A foundation trust chief executive told me last week that clinical commissioning was the best thing to happen during his time in the NHS. The increased level of clinical conversations, the focus on patients had helped his organisation and was a welcome change.
So is now really the time for a change in direction? Is the agenda different? Undoubtedly there is a need for integration, for joint working with social care. But this isn't new. There is a need to understand the impact of conflicts of interest, but it's difficult to think of any organisation with no conflict whether political or as a provider of services. The goal of integration does not need a mandatory change of commissioning responsibility or NHS budgets, but a change in working and behaviour.
Health and wellbeing boards vary in readiness to govern
CCGs across the country are working to achieve integration and are working in partnership with local authorities. Health and wellbeing boards are now established, but are not tested by an authorisation process and vary in membership and readiness to govern. Some have had significant turnover in membership and political ideology following local elections.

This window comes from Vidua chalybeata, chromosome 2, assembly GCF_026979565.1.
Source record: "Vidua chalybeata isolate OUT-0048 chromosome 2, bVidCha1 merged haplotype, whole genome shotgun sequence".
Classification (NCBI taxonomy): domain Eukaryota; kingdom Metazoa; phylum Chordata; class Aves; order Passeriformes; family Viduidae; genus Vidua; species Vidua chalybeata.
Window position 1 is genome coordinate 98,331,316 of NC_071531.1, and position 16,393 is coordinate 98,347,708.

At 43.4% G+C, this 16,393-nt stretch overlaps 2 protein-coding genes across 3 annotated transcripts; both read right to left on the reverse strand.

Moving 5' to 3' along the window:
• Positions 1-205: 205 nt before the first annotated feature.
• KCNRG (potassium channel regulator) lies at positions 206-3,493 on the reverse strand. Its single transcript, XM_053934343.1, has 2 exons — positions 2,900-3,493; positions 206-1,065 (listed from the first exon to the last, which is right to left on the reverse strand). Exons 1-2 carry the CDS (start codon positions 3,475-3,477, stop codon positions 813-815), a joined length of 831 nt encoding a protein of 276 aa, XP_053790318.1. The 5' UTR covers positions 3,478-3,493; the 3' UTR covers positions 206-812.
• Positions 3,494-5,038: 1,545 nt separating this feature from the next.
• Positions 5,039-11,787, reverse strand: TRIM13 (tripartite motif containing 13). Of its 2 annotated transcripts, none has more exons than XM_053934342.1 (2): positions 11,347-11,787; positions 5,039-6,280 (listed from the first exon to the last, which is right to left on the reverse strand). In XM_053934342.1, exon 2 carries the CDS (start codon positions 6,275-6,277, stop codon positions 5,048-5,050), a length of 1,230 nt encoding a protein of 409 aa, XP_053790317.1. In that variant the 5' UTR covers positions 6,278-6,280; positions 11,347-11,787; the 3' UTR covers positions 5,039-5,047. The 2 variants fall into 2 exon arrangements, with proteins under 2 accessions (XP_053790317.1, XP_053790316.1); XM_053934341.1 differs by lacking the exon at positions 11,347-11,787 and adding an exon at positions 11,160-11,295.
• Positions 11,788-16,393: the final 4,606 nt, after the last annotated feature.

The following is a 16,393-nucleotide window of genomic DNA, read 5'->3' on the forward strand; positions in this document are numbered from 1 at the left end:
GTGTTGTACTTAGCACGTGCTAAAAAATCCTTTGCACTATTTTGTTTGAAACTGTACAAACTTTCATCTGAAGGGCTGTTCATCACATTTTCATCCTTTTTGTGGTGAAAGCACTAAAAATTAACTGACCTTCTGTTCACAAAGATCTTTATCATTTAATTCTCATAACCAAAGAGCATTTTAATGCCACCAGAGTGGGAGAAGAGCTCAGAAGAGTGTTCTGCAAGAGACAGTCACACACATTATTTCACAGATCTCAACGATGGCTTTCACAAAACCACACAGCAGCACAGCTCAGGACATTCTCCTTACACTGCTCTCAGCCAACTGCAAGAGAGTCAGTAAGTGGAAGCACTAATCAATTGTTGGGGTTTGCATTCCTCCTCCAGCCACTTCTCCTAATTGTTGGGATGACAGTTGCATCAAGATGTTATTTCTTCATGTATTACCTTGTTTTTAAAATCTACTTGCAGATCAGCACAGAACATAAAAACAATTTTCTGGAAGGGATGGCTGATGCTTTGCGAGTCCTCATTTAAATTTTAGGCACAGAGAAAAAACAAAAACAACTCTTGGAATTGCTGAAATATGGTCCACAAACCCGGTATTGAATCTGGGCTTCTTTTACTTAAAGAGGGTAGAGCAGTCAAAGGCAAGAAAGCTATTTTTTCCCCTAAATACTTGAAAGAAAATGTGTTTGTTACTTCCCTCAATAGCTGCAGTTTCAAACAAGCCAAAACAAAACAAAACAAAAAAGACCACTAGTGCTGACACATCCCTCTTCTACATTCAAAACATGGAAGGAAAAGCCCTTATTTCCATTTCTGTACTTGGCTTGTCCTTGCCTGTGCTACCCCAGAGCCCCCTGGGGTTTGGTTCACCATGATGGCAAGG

The NHS needed to change. Now is the time to give clinical commissioning some time, the space it needs to succeed. I'm confident it can, but we need to retain the sense of clinical responsibility for our patients, to continuously improve outcomes. This won't come from advisory roles. We have a real opportunity to change the way clinicians and managers view the NHS and its outcomes for patients. Responsibility is key.
Apparently less than a third of people are aware there has been a major NHS reform. Their focus is on provision, on their local services. Satisfaction in the NHS remains high. Changing commissioning roles too early may weaken the NHS and is unlikely to be of significant political benefit.
We are very much aware of the importance of time as clinicians, of giving treatments the opportunity to work. Let's do the same with the NHS.